And for the principal charge, 371, I mean, if you submitted false documentation—say a false tax return in order to get a undeserved refund—you could be charged under 371. And the seminal case under that statute was a World War I case, where a bunch of people were . . . essentially protesting the Selective Service and the draft— they were pacifists, they were against the war. They handed out leaflets that misled people about their obligation to register for the draft. Their efforts to do that were held to violate section 371. They were interfering with the processes of government through the issuance of false statements, and that’s what Trump did. Trump was doing that in 100 different ways. One hundred different ways he did that. . . .
There are so many tools in the prosecutor’s toolbox to handle fraud. I think a lot of people, including myself, early on, got sort of distracted by the violence, and started thinking of the case in terms of incitement of an insurrection. And that is hard to prove. You’ve got First Amendment issues, you’ve got causation issues. That was almost an aftereffect of the fundamental crimes that he committed, which was an attempt to manipulate the electoral process in a way was not permitted by law, including by pressuring the vice president of the United States. All that was an attempt to defraud the United States. If you stole money from the treasury, even $100,000 or $10,000, you’d go to jail. Here, Trump was trying to steal through deceit, chicanery—whatever you want to call it, whatever the words are in the statute—he was trying to steal the entire government of the United States. So, if $10,000 will get you in jail, in the pokey, stealing the government, the entire government, should. This isn’t really that hard. . . .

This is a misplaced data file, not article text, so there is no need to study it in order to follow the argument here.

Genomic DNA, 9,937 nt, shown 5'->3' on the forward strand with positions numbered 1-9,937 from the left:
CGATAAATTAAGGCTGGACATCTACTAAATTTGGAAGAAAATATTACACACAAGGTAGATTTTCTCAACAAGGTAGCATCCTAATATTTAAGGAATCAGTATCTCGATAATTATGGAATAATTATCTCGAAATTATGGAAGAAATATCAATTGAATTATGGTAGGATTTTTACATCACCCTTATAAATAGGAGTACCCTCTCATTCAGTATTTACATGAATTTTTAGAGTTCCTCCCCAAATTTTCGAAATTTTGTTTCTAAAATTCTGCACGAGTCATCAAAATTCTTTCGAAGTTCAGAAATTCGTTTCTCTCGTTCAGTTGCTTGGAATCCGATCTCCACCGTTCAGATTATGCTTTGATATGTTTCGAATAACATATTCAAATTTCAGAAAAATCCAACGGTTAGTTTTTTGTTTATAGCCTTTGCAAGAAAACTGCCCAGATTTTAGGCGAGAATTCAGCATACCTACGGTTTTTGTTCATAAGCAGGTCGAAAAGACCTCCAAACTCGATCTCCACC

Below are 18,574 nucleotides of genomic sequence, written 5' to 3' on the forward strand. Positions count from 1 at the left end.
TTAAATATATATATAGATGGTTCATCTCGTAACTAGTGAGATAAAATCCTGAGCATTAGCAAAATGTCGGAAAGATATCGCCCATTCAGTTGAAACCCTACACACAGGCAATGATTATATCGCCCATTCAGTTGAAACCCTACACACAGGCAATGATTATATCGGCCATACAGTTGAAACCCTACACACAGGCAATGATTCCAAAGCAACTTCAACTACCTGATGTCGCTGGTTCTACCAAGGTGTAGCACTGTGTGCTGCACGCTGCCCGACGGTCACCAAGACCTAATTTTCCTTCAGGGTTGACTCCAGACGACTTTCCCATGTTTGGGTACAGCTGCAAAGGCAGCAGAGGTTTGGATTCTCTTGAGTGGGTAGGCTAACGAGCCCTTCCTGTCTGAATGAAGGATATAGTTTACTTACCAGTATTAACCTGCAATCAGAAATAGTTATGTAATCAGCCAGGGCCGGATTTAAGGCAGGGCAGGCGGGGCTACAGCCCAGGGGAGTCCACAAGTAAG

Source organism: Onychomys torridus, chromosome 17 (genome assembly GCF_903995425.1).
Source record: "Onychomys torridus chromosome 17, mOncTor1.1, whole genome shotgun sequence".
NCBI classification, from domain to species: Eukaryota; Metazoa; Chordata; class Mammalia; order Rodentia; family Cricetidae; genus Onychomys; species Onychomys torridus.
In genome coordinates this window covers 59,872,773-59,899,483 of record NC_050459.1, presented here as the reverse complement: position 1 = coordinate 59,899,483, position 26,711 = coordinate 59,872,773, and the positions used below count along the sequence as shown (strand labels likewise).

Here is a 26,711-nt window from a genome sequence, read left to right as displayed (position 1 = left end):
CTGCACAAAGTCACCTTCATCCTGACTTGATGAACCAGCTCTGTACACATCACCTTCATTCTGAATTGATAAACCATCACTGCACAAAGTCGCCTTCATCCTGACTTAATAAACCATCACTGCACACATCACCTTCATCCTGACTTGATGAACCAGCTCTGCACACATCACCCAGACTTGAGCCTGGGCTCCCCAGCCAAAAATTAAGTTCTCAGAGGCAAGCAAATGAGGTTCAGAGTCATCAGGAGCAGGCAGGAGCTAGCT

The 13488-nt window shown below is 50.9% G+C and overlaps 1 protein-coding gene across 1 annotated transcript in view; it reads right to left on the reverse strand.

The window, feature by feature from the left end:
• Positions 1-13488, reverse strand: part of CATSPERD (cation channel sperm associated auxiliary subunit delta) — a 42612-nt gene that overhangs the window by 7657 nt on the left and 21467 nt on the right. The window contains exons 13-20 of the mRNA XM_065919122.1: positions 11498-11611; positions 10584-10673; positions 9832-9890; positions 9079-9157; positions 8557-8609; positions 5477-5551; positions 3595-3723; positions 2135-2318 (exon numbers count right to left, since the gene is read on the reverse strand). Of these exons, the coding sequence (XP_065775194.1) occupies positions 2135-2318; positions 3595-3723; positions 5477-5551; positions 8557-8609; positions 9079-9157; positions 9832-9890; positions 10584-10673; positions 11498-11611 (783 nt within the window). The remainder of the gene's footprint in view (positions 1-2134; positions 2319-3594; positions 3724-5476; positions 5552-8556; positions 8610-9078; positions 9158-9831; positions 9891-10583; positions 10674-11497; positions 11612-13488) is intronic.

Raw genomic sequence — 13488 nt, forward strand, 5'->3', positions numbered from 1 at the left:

Charen: So, George, do you still call yourself a Republican?
Conway: No . . . I registered as an unaffiliated voter in March of 2018, right around the time, in fact, Mona that I was inspired by your standing up to those folks at CPAC.
Charen: Oh, thank you.